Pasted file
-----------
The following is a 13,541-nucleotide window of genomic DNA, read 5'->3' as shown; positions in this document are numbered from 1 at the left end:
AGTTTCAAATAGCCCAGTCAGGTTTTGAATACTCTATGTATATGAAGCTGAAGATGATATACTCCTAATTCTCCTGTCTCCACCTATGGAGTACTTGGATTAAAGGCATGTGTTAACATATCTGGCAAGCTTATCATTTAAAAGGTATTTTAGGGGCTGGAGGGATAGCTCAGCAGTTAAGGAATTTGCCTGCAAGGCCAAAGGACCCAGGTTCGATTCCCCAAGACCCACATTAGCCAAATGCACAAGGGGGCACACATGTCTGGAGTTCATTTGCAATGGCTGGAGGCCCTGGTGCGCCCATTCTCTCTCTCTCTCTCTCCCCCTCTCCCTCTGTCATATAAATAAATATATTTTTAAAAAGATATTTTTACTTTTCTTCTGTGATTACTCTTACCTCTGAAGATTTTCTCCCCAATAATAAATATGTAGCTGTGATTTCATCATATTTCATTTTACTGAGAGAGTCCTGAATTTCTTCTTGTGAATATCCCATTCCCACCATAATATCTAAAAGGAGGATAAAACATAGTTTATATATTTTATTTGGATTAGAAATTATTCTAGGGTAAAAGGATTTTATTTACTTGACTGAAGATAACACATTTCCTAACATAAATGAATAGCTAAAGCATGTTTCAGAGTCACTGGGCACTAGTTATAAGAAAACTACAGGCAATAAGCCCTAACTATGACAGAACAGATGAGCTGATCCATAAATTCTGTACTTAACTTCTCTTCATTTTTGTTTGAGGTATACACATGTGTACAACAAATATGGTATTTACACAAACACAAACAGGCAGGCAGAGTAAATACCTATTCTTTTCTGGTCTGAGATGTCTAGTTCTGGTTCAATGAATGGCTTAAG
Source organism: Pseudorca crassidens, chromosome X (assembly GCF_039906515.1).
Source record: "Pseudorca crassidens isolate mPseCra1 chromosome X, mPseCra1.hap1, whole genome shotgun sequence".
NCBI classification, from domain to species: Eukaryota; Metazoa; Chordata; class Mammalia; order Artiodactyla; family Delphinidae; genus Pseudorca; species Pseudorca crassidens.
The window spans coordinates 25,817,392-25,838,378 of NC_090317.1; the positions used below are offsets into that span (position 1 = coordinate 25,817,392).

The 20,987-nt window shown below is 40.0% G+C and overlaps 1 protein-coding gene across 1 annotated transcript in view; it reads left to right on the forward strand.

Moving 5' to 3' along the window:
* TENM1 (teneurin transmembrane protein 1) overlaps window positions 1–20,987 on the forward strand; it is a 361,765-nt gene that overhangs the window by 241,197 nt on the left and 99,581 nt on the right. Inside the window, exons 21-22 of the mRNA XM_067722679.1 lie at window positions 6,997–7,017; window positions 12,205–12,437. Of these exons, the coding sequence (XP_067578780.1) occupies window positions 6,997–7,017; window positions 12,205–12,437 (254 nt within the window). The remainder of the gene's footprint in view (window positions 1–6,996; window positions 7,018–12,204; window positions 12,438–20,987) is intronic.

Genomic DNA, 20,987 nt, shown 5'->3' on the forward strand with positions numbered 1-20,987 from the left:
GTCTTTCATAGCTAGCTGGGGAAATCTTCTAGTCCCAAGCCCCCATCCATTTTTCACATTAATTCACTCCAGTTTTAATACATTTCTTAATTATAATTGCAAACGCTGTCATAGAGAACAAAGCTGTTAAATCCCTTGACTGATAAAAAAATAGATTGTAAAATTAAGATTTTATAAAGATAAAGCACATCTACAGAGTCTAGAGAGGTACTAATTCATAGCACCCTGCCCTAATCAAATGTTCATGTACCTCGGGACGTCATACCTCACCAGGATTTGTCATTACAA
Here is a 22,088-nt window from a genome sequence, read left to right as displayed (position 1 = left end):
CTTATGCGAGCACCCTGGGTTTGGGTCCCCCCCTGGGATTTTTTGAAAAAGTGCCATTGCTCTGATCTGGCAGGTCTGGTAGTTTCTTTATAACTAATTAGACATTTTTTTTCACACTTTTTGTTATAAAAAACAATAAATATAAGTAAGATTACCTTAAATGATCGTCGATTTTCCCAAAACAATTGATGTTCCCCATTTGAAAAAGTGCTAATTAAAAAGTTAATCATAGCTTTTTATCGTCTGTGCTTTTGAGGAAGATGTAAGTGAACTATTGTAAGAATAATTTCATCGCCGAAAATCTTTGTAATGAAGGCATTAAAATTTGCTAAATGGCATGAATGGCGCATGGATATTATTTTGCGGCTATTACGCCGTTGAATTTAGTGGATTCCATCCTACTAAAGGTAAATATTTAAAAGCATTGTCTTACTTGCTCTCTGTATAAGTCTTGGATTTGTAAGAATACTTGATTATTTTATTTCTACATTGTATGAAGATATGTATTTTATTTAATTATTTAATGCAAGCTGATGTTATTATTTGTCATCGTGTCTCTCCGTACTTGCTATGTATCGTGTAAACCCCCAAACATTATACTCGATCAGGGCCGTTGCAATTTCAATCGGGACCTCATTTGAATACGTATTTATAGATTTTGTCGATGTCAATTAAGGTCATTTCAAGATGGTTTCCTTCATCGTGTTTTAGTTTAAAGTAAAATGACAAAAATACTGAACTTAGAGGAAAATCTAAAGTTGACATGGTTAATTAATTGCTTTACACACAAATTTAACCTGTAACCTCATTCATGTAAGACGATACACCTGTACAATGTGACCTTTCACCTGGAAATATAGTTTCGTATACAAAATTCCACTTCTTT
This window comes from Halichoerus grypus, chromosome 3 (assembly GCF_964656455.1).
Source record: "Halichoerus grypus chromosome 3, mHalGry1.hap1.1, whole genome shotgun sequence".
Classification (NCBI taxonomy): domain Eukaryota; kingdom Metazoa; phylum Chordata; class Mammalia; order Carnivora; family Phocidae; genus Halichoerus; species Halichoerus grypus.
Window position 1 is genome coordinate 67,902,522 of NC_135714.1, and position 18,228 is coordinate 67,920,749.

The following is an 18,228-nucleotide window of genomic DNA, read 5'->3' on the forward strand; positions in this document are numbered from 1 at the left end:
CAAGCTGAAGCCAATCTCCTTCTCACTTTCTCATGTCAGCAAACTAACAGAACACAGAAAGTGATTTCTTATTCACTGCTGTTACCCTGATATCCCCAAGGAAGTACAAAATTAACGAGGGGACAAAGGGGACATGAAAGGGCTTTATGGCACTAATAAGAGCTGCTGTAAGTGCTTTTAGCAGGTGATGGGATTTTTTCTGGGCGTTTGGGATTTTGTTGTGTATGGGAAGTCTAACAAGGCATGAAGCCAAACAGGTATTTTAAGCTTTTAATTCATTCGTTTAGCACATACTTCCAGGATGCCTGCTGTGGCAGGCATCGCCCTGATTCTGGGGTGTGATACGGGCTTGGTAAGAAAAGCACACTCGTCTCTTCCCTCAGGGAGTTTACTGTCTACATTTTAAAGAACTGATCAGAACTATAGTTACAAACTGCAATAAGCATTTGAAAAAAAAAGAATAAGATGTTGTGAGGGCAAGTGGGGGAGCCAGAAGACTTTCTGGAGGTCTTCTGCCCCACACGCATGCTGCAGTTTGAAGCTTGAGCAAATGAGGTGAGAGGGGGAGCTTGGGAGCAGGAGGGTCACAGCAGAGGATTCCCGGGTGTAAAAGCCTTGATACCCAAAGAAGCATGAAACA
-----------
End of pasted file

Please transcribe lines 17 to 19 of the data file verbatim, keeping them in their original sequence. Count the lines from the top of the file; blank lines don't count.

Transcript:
Window position 1 is genome coordinate 67,902,522 of NC_135714.1, and position 18,228 is coordinate 67,920,749.

The following is an 18,228-nucleotide window of genomic DNA, read 5'->3' on the forward strand; positions in this document are numbered from 1 at the left end:
CAAGCTGAAGCCAATCTCCTTCTCACTTTCTCATGTCAGCAAACTAACAGAACACAGAAAGTGATTTCTTATTCACTGCTGTTACCCTGATATCCCCAAGGAAGTACAAAATTAACGAGGGGACAAAGGGGACATGAAAGGGCTTTATGGCACTAATAAGAGCTGCTGTAAGTGCTTTTAGCAGGTGATGGGATTTTTTCTGGGCGTTTGGGATTTTGTTGTGTATGGGAAGTCTAACAAGGCATGAAGCCAAACAGGTATTTTAAGCTTTTAATTCATTCGTTTAGCACATACTTCCAGGATGCCTGCTGTGGCAGGCATCGCCCTGATTCTGGGGTGTGATACGGGCTTGGTAAGAAAAGCACACTCGTCTCTTCCCTCAGGGAGTTTACTGTCTACATTTTAAAGAACTGATCAGAACTATAGTTACAAACTGCAATAAGCATTTGAAAAAAAAAGAATAAGATGTTGTGAGGGCAAGTGGGGGAGCCAGAAGACTTTCTGGAGGTCTTCTGCCCCACACGCATGCTGCAGTTTGAAGCTTGAGCAAATGAGGTGAGAGGGGGAGCTTGGGAGCAGGAGGGTCACAGCAGAGGATTCCCGGGTGTAAAAGCCTTGATACCCAAAGAAGCATGAAACA